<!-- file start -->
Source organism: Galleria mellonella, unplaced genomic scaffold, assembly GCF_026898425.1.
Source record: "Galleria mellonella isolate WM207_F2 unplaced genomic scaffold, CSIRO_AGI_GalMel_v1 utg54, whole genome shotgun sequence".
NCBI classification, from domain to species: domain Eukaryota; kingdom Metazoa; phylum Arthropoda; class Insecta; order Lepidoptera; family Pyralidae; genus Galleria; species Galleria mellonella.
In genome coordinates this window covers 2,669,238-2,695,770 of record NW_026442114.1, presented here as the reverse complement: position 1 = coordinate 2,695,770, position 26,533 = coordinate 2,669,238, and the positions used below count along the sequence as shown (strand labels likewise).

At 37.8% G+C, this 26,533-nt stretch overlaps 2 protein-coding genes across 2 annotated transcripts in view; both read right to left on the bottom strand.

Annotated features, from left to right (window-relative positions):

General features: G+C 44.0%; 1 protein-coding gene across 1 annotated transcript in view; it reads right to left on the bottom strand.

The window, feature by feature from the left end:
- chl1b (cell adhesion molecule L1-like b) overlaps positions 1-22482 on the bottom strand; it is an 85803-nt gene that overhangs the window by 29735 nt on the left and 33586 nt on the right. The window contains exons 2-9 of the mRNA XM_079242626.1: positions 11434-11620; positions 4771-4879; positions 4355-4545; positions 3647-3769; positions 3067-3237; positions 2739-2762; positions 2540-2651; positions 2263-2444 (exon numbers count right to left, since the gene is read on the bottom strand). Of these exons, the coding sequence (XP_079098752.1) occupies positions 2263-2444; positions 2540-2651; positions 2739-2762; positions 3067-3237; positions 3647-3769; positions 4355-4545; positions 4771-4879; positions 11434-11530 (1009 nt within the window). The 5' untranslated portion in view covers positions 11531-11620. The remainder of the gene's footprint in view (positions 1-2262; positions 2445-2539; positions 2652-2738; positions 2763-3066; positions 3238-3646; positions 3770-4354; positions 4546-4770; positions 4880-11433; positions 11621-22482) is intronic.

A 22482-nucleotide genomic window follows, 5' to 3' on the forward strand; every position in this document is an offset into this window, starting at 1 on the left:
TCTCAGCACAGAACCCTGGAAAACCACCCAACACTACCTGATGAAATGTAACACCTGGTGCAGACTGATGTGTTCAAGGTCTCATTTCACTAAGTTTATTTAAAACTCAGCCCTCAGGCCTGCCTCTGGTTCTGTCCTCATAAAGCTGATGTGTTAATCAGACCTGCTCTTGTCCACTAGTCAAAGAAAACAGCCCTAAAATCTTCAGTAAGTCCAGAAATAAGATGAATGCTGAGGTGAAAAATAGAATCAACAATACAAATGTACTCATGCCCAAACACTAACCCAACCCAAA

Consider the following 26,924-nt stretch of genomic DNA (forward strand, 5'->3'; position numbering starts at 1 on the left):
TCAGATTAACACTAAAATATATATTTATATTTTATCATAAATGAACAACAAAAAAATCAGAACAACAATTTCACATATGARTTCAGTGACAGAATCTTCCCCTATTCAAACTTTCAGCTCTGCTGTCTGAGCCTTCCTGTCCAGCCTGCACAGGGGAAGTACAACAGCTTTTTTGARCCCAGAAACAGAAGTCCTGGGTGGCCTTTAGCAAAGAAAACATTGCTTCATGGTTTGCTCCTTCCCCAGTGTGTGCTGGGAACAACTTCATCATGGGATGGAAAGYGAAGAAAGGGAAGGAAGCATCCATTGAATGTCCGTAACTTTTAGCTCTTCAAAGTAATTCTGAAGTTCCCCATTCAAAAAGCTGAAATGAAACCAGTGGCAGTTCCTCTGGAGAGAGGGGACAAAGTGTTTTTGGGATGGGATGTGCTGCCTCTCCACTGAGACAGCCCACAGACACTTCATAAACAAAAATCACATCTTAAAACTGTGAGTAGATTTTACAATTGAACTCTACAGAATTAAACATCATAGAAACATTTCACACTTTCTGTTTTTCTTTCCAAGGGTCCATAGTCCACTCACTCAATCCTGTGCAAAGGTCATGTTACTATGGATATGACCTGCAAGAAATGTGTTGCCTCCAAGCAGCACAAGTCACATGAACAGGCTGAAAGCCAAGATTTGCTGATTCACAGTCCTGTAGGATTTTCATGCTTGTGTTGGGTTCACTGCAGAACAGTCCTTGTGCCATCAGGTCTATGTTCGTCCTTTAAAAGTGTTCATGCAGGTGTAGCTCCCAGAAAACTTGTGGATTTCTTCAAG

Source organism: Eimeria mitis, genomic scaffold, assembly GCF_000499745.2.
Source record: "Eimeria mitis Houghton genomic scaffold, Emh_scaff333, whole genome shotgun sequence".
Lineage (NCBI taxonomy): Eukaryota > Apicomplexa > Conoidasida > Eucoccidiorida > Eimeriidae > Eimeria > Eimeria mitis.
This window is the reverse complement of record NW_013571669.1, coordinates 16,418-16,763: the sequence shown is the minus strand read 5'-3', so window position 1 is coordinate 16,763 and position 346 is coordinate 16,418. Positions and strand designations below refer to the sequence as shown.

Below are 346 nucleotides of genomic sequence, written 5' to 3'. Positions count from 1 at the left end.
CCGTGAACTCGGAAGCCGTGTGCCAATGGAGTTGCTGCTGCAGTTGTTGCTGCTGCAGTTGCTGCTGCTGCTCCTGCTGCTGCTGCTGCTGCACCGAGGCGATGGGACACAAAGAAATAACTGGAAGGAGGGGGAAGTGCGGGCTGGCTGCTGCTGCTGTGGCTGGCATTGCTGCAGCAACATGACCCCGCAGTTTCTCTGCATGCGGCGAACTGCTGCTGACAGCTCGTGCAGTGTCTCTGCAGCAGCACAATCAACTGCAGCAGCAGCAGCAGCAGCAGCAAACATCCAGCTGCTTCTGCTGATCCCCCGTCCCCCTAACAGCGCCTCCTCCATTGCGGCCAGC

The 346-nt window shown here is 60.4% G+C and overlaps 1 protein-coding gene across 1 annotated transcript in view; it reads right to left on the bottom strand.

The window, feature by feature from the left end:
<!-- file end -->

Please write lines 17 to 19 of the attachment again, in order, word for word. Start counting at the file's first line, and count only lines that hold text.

This window is the reverse complement of record NW_013571669.1, coordinates 16,418-16,763: the sequence shown is the minus strand read 5'-3', so window position 1 is coordinate 16,763 and position 346 is coordinate 16,418. Positions and strand designations below refer to the sequence as shown.

Below are 346 nucleotides of genomic sequence, written 5' to 3'. Positions count from 1 at the left end.
CCGTGAACTCGGAAGCCGTGTGCCAATGGAGTTGCTGCTGCAGTTGTTGCTGCTGCAGTTGCTGCTGCTGCTCCTGCTGCTGCTGCTGCTGCACCGAGGCGATGGGACACAAAGAAATAACTGGAAGGAGGGGGAAGTGCGGGCTGGCTGCTGCTGCTGTGGCTGGCATTGCTGCAGCAACATGACCCCGCAGTTTCTCTGCATGCGGCGAACTGCTGCTGACAGCTCGTGCAGTGTCTCTGCAGCAGCACAATCAACTGCAGCAGCAGCAGCAGCAGCAGCAAACATCCAGCTGCTTCTGCTGATCCCCCGTCCCCCTAACAGCGCCTCCTCCATTGCGGCCAGC